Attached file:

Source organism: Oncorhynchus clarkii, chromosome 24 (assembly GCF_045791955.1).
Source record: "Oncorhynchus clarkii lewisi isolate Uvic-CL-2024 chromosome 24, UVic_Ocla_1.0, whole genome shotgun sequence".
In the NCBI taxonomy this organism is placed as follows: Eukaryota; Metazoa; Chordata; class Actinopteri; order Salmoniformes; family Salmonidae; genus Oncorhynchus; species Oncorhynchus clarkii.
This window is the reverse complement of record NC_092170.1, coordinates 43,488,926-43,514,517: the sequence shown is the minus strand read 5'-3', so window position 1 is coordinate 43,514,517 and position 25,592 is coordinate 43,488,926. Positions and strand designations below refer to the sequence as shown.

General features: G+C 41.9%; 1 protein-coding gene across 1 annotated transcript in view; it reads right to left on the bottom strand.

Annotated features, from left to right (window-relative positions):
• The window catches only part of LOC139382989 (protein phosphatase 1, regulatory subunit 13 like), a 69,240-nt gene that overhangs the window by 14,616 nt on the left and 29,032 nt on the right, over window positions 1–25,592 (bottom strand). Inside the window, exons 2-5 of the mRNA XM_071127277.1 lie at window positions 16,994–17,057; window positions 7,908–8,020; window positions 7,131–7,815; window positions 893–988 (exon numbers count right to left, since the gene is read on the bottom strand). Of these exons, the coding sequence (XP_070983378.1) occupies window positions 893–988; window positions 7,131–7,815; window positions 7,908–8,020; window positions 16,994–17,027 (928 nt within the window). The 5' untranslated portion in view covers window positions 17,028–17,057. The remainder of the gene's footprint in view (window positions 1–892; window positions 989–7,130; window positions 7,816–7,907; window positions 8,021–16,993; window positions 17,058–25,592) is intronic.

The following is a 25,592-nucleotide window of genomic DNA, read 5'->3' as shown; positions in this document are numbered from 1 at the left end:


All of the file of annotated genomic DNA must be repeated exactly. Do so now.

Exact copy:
Source organism: Oncorhynchus clarkii, chromosome 24 (assembly GCF_045791955.1).
Source record: "Oncorhynchus clarkii lewisi isolate Uvic-CL-2024 chromosome 24, UVic_Ocla_1.0, whole genome shotgun sequence".
In the NCBI taxonomy this organism is placed as follows: Eukaryota; Metazoa; Chordata; class Actinopteri; order Salmoniformes; family Salmonidae; genus Oncorhynchus; species Oncorhynchus clarkii.
This window is the reverse complement of record NC_092170.1, coordinates 43,488,926-43,514,517: the sequence shown is the minus strand read 5'-3', so window position 1 is coordinate 43,514,517 and position 25,592 is coordinate 43,488,926. Positions and strand designations below refer to the sequence as shown.

General features: G+C 41.9%; 1 protein-coding gene across 1 annotated transcript in view; it reads right to left on the bottom strand.

Annotated features, from left to right (window-relative positions):
• The window catches only part of LOC139382989 (protein phosphatase 1, regulatory subunit 13 like), a 69,240-nt gene that overhangs the window by 14,616 nt on the left and 29,032 nt on the right, over window positions 1–25,592 (bottom strand). Inside the window, exons 2-5 of the mRNA XM_071127277.1 lie at window positions 16,994–17,057; window positions 7,908–8,020; window positions 7,131–7,815; window positions 893–988 (exon numbers count right to left, since the gene is read on the bottom strand). Of these exons, the coding sequence (XP_070983378.1) occupies window positions 893–988; window positions 7,131–7,815; window positions 7,908–8,020; window positions 16,994–17,027 (928 nt within the window). The 5' untranslated portion in view covers window positions 17,028–17,057. The remainder of the gene's footprint in view (window positions 1–892; window positions 989–7,130; window positions 7,816–7,907; window positions 8,021–16,993; window positions 17,058–25,592) is intronic.

The following is a 25,592-nucleotide window of genomic DNA, read 5'->3' as shown; positions in this document are numbered from 1 at the left end: